United States of America, Plaintiff-appellee, v. Alfred Robert Smith, Defendant-appellant, 39 F.3d 1190 (9th Cir. 1994)

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US Court of Appeals for the Ninth Circuit - 39 F.3d 1190 (9th Cir. 1994)

Submitted Oct. 17, 1994. *Decided Oct. 27, 1994

Before: BROWNING, FARRIS, and LEAVY, Circuit Judges.


Alfred Robert Smith appeals his sentence under the Sentencing Guidelines imposed following his guilty plea to being a felon in possession of a firearm in violation of 18 U.S.C. § 922(g). Smith challenges his sentence enhancement for being an armed career criminal pursuant to U.S.S.G. Sec. 4B1.4, contending that the district court's finding that he possessed the firearm "in connection with a controlled substance offense" (U.S.S.G. Sec. 4B1.4(c) (2)) was erroneous. We have jurisdiction under 28 U.S.C. § 1291, and we affirm.

The district court's finding that Smith possessed the firearm in connection with a controlled substance offense is a factual finding reviewed for clear error. See United States v. Gavilan, 966 F.2d 530, 531 (9th Cir. 1992) (district court's finding that a defendant did not possess a firearm for an intended lawful use within the meaning of the Guidelines is a factual finding reviewed for clear error). Under the clearly erroneous standard, a factual finding must be affirmed unless the appellate court has a definite and firm conviction that a mistake was made. United States v. Ramos, 923 F.2d 1346, 1356 (9th Cir. 1991).

After reviewing the record, we have formed no such conviction. U.S.S.G. Sec. 4B1.2(1) defines "controlled substance offense," in pertinent part, as "an offense under federal or state law prohibiting the possession of a controlled substance with intent to manufacture, import, export, distribute or dispense." The government bears the burden of proving by a preponderance of the evidence the facts which form the basis of a sentence enhancement. United States v. Harrison-Philpot, 978 F.2d 1520, 1524 (9th Cir. 1992), cert. denied, 113 S. Ct. 2392 (1993).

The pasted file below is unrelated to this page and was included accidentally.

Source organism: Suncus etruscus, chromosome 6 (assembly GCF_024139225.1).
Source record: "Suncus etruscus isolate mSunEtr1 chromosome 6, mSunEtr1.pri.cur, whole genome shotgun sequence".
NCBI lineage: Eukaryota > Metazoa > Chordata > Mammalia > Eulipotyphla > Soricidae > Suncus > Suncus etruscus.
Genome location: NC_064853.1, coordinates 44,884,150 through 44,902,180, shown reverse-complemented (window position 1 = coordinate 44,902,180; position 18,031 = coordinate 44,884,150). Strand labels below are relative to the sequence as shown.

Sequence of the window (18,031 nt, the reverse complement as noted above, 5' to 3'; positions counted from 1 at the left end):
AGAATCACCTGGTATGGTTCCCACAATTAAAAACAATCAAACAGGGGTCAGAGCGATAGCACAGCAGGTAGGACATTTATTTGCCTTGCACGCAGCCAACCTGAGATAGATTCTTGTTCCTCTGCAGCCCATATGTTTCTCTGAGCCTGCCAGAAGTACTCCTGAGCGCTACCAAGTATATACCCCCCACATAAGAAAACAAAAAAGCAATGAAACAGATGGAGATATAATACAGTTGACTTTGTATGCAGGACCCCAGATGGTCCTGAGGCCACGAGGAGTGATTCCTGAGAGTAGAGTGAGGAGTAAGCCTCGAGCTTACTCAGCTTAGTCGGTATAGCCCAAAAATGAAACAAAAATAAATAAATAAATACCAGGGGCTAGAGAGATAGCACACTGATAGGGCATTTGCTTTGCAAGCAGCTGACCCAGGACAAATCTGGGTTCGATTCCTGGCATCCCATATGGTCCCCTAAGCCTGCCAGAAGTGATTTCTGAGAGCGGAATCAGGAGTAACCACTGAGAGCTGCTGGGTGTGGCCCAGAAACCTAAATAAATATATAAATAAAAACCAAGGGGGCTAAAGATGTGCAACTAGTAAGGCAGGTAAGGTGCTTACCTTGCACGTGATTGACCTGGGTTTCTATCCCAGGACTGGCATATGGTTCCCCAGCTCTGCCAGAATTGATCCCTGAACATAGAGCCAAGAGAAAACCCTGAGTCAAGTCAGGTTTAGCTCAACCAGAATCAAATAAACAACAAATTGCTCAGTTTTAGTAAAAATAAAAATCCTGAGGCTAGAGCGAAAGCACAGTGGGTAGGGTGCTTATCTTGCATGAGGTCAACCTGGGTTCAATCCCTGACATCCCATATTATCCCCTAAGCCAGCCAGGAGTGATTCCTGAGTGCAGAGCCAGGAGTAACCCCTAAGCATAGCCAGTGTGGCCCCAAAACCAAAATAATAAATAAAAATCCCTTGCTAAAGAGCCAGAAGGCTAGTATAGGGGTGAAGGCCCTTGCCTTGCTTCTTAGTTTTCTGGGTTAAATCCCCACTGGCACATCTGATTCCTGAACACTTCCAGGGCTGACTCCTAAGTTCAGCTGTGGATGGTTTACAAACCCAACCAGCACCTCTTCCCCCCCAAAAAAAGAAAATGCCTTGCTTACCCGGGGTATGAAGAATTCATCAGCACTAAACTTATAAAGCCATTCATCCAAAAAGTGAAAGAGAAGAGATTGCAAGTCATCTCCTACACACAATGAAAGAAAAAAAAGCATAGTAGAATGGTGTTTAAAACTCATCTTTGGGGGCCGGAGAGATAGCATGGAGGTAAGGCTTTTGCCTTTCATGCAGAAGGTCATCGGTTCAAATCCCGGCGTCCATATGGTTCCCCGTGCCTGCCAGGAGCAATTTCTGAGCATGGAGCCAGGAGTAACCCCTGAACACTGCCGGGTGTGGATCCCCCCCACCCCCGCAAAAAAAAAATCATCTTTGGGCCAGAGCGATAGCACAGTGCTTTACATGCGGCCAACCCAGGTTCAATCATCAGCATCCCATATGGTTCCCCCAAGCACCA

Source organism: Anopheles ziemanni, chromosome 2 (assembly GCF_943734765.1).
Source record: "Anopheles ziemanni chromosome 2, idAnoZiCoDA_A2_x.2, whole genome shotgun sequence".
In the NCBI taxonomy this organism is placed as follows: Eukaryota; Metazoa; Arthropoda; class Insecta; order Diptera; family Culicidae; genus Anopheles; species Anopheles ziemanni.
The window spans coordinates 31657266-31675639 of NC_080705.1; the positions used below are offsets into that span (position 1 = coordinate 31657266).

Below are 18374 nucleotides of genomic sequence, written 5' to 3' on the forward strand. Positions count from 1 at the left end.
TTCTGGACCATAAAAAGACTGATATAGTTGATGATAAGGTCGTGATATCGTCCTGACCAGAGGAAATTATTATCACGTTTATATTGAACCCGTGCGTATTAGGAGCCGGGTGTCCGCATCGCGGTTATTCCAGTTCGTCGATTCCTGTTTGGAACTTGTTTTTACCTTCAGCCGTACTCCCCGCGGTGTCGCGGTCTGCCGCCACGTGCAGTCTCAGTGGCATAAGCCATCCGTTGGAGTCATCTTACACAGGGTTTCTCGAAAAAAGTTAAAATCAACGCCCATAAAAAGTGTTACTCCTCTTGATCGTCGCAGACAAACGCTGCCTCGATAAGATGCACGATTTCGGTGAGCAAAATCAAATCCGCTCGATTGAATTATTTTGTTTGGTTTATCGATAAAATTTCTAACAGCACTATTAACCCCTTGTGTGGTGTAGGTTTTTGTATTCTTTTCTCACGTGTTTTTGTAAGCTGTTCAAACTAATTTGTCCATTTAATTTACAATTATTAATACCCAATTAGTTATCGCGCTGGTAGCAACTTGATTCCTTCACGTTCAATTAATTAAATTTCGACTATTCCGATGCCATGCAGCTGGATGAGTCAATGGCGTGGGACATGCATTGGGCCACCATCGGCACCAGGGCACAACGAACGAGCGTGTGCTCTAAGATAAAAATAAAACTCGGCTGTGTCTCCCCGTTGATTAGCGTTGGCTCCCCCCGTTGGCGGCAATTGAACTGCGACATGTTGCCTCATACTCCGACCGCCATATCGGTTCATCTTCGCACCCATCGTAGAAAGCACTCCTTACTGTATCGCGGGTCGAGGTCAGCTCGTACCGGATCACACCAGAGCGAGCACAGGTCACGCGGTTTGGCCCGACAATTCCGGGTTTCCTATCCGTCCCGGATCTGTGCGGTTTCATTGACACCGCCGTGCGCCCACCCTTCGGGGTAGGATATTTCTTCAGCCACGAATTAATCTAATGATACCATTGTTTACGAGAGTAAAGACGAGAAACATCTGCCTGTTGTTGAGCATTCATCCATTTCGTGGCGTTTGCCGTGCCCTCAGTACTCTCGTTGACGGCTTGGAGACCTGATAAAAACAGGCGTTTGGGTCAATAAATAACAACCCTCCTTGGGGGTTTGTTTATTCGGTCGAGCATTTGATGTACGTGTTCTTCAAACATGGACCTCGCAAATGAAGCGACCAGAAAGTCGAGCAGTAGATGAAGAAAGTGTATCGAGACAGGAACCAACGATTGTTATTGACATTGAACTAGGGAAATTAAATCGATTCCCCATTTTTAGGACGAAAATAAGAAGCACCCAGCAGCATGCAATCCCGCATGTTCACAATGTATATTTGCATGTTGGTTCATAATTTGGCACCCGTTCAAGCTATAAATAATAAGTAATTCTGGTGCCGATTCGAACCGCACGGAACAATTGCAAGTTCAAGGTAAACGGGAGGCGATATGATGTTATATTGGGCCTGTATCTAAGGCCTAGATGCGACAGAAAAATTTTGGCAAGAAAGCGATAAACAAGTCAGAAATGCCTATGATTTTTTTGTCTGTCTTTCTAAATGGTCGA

Here, Smith's probation officer became concerned that Smith, his fiancé Jackie Edwards, and a friend, Eugene Ochsner, were selling methamphetamine and heroin from the apartment in which Smith and Edwards were living. The probation officer obtained a warrant for Ochsner's arrest. On April 27, 1993, the probation officers and deputy sheriffs surrounded the apartment. They placed a telephone call to the apartment and advised the occupants that the police were coming. Almost immediately, Ochsner came out of the apartment and was arrested. Shortly thereafter, Smith and Edwards came out of the apartment. Edwards was carrying heroin, methamphetamine, and marijuana which were packaged in various quantities in plastic baby bottle liners. Smith was accompanying Edwards and was carrying a loaded pistol with a round in the chamber and the safety off. A search of the apartment revealed more plastic baby bottle liners and two glass smoking pipes.

After Smith's arrest and after being assured that her statements would not be used against her, Edwards told Klamath Falls Sheriff Detective Rod Dailey that she and Smith sold drugs. Immunized by the government, Edwards also testified before a federal grand jury. A transcript of her grand jury testimony was received as an exhibit at Smith's sentencing hearing. In her testimony, Edwards indicated that Smith had been distributing controlled substances. She testified that at the time the police called there were drugs in the apartment. She testified that the baggies containing various quantities of controlled substances, which were seized from her purse by police, were in quantities that would be used for distribution or sale. Edwards' testimony included the following exchanges:

Q Who did the dealing as far as the cost was concerned?

We know the answer to that. I know it's difficult.

A By Al and Chuck.

Q So the two people that would be involved in the actual distribution or sale of these drugs was Mr. Smith and Chuck, last name?

A Mr. Ochsner.

Q Thank you. And in fact this apartment was being used as a place where the drugs could be sold, correct?